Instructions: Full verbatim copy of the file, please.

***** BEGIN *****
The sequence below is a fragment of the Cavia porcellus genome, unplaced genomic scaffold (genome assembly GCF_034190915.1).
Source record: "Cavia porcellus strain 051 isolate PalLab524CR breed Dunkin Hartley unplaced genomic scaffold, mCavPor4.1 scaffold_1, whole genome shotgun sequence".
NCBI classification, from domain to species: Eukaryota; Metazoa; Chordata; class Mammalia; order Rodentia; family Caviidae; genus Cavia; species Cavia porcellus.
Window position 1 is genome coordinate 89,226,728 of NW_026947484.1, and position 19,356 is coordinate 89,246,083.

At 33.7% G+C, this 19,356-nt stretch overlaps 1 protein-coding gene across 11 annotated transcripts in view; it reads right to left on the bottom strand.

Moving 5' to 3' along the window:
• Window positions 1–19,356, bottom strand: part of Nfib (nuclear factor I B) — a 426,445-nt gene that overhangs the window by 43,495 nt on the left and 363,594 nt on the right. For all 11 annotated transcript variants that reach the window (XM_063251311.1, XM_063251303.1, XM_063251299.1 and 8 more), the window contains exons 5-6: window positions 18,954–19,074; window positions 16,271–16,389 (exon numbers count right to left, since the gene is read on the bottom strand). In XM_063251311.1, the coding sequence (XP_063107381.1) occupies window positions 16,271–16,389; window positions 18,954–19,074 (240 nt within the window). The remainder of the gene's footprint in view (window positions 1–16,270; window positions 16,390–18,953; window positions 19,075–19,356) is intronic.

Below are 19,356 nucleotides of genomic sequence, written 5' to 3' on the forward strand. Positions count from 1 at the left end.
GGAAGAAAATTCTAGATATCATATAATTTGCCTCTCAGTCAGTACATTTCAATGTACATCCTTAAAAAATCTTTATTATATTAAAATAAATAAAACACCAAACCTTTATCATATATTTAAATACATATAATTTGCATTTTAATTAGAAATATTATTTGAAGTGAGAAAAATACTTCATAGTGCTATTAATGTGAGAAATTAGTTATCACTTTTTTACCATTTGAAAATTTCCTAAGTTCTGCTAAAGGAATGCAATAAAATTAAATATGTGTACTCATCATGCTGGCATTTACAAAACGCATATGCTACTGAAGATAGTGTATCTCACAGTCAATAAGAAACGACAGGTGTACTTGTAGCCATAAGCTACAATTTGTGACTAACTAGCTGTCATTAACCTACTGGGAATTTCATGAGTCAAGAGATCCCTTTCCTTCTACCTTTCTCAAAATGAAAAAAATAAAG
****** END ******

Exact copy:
The sequence below is a fragment of the Cavia porcellus genome, unplaced genomic scaffold (genome assembly GCF_034190915.1).
Source record: "Cavia porcellus strain 051 isolate PalLab524CR breed Dunkin Hartley unplaced genomic scaffold, mCavPor4.1 scaffold_1, whole genome shotgun sequence".
NCBI classification, from domain to species: Eukaryota; Metazoa; Chordata; class Mammalia; order Rodentia; family Caviidae; genus Cavia; species Cavia porcellus.
Window position 1 is genome coordinate 89,226,728 of NW_026947484.1, and position 19,356 is coordinate 89,246,083.

At 33.7% G+C, this 19,356-nt stretch overlaps 1 protein-coding gene across 11 annotated transcripts in view; it reads right to left on the bottom strand.

Moving 5' to 3' along the window:
• Window positions 1–19,356, bottom strand: part of Nfib (nuclear factor I B) — a 426,445-nt gene that overhangs the window by 43,495 nt on the left and 363,594 nt on the right. For all 11 annotated transcript variants that reach the window (XM_063251311.1, XM_063251303.1, XM_063251299.1 and 8 more), the window contains exons 5-6: window positions 18,954–19,074; window positions 16,271–16,389 (exon numbers count right to left, since the gene is read on the bottom strand). In XM_063251311.1, the coding sequence (XP_063107381.1) occupies window positions 16,271–16,389; window positions 18,954–19,074 (240 nt within the window). The remainder of the gene's footprint in view (window positions 1–16,270; window positions 16,390–18,953; window positions 19,075–19,356) is intronic.

Below are 19,356 nucleotides of genomic sequence, written 5' to 3' on the forward strand. Positions count from 1 at the left end.
GGAAGAAAATTCTAGATATCATATAATTTGCCTCTCAGTCAGTACATTTCAATGTACATCCTTAAAAAATCTTTATTATATTAAAATAAATAAAACACCAAACCTTTATCATATATTTAAATACATATAATTTGCATTTTAATTAGAAATATTATTTGAAGTGAGAAAAATACTTCATAGTGCTATTAATGTGAGAAATTAGTTATCACTTTTTTACCATTTGAAAATTTCCTAAGTTCTGCTAAAGGAATGCAATAAAATTAAATATGTGTACTCATCATGCTGGCATTTACAAAACGCATATGCTACTGAAGATAGTGTATCTCACAGTCAATAAGAAACGACAGGTGTACTTGTAGCCATAAGCTACAATTTGTGACTAACTAGCTGTCATTAACCTACTGGGAATTTCATGAGTCAAGAGATCCCTTTCCTTCTACCTTTCTCAAAATGAAAAAAATAAAG